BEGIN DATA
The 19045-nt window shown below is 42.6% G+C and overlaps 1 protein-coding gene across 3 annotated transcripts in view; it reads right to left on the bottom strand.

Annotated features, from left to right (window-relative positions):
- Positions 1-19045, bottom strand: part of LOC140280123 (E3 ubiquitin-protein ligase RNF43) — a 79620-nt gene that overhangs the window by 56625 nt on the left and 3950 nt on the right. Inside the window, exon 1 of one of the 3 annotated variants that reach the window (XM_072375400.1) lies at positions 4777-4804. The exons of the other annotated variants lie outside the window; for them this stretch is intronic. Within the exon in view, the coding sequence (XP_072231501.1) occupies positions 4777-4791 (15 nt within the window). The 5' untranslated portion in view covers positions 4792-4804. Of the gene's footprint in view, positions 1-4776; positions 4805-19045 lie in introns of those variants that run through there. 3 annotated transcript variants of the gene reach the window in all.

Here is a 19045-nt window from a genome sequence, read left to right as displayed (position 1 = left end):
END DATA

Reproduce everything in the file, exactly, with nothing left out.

The 19045-nt window shown below is 42.6% G+C and overlaps 1 protein-coding gene across 3 annotated transcripts in view; it reads right to left on the bottom strand.

Annotated features, from left to right (window-relative positions):
- Positions 1-19045, bottom strand: part of LOC140280123 (E3 ubiquitin-protein ligase RNF43) — a 79620-nt gene that overhangs the window by 56625 nt on the left and 3950 nt on the right. Inside the window, exon 1 of one of the 3 annotated variants that reach the window (XM_072375400.1) lies at positions 4777-4804. The exons of the other annotated variants lie outside the window; for them this stretch is intronic. Within the exon in view, the coding sequence (XP_072231501.1) occupies positions 4777-4791 (15 nt within the window). The 5' untranslated portion in view covers positions 4792-4804. Of the gene's footprint in view, positions 1-4776; positions 4805-19045 lie in introns of those variants that run through there. 3 annotated transcript variants of the gene reach the window in all.

Here is a 19045-nt window from a genome sequence, read left to right as displayed (position 1 = left end):